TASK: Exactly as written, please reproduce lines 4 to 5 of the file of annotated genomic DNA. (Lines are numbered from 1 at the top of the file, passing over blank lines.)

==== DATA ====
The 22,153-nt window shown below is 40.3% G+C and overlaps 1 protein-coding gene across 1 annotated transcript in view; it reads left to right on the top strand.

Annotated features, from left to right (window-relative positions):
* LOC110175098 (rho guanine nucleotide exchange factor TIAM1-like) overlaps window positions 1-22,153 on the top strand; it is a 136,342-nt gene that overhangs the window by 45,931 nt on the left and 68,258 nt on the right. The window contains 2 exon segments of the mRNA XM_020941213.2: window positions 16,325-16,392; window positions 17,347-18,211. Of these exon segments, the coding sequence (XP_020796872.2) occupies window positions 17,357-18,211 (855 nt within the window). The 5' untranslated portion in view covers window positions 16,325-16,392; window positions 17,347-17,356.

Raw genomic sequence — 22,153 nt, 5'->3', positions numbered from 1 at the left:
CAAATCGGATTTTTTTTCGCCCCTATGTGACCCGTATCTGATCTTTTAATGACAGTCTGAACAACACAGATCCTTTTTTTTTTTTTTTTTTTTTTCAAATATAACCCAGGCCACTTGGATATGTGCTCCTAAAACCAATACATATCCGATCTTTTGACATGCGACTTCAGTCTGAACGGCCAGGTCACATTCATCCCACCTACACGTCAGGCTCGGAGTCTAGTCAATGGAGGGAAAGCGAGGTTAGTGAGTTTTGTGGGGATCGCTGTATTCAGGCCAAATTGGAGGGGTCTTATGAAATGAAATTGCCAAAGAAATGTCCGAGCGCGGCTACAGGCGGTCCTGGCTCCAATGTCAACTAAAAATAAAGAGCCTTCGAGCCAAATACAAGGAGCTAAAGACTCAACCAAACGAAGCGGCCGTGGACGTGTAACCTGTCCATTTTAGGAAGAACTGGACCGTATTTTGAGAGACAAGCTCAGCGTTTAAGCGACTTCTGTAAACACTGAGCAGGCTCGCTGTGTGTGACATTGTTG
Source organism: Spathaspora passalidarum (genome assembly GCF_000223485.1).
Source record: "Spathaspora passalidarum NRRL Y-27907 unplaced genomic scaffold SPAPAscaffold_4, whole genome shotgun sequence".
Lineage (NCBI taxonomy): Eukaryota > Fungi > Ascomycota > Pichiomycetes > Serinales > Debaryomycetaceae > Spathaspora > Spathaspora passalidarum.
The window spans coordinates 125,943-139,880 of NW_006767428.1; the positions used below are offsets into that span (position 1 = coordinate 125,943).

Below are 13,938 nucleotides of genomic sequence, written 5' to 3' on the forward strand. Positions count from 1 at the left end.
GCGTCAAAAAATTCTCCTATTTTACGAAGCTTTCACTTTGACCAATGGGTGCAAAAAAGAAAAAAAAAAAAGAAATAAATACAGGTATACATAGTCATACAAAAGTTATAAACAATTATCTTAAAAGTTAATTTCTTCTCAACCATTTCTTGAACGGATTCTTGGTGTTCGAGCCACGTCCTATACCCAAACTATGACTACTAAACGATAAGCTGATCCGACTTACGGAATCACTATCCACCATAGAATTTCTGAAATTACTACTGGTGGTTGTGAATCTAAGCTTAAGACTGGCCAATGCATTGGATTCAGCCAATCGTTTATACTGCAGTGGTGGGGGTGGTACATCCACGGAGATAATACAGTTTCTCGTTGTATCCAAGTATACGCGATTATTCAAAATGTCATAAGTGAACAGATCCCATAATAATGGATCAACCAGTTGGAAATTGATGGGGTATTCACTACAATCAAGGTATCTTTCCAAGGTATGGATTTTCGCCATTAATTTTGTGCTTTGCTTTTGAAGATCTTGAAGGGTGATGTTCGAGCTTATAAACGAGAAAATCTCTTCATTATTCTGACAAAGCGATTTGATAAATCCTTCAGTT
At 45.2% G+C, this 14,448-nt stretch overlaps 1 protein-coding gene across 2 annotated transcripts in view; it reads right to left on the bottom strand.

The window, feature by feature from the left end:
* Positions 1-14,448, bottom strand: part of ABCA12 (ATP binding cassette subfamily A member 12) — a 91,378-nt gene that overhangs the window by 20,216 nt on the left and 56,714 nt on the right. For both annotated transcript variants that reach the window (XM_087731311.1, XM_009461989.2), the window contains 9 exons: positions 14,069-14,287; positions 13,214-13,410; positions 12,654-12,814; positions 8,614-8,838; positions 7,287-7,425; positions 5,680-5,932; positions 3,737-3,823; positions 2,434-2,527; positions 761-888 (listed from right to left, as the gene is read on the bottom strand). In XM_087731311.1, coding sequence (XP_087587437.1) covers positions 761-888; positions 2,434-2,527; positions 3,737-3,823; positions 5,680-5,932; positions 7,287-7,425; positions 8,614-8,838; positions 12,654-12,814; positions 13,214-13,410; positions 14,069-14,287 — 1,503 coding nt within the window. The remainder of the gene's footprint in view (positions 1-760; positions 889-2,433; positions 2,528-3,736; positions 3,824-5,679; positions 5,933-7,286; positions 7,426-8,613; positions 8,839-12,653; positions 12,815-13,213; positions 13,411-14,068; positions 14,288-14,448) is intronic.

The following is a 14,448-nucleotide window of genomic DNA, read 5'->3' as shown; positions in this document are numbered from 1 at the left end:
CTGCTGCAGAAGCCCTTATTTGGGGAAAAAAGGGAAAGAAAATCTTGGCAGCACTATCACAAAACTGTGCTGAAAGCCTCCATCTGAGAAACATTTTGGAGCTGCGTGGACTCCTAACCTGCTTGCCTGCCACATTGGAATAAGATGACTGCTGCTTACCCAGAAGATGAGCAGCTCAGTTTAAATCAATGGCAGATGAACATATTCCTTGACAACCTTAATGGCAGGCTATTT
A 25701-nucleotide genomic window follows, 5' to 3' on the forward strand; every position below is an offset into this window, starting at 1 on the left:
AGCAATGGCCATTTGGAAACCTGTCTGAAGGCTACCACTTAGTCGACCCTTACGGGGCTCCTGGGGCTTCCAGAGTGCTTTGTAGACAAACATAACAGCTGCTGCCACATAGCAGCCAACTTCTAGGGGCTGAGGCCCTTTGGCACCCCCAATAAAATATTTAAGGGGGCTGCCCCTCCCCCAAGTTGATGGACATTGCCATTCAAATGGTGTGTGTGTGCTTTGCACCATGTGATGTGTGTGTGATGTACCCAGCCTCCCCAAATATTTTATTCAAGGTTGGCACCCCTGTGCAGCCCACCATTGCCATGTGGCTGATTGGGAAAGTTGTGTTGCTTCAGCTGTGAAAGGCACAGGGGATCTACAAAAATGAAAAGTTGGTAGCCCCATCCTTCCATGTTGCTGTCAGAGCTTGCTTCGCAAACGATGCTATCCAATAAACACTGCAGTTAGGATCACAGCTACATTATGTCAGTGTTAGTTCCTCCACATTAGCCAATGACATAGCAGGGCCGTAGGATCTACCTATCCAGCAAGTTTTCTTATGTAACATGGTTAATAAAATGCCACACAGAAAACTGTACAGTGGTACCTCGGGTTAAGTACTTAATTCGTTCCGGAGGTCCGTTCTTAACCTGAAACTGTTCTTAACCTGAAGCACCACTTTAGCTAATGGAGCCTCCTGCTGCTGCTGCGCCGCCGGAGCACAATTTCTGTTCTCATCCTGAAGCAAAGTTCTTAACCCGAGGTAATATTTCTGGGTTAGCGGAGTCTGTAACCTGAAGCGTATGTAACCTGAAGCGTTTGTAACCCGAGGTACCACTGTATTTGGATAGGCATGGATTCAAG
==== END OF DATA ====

Raw genomic sequence — 22,153 nt, 5'->3', positions numbered from 1 at the left:
CAAATCGGATTTTTTTTCGCCCCTATGTGACCCGTATCTGATCTTTTAATGACAGTCTGAACAACACAGATCCTTTTTTTTTTTTTTTTTTTTTTCAAATATAACCCAGGCCACTTGGATATGTGCTCCTAAAACCAATACATATCCGATCTTTTGACATGCGACTTCAGTCTGAACGGCCAGGTCACATTCATCCCACCTACACGTCAGGCTCGGAGTCTAGTCAATGGAGGGAAAGCGAGGTTAGTGAGTTTTGTGGGGATCGCTGTATTCAGGCCAAATTGGAGGGGTCTTATGAAATGAAATTGCCAAAGAAATGTCCGAGCGCGGCTACAGGCGGTCCTGGCTCCAATGTCAACTAAAAATAAAGAGCCTTCGAGCCAAATACAAGGAGCTAAAGACTCAACCAAACGAAGCGGCCGTGGACGTGTAACCTGTCCATTTTAGGAAGAACTGGACCGTATTTTGAGAGACAAGCTCAGCGTTTAAGCGACTTCTGTAAACACTGAGCAGGCTCGCTGTGTGTGACATTGTTG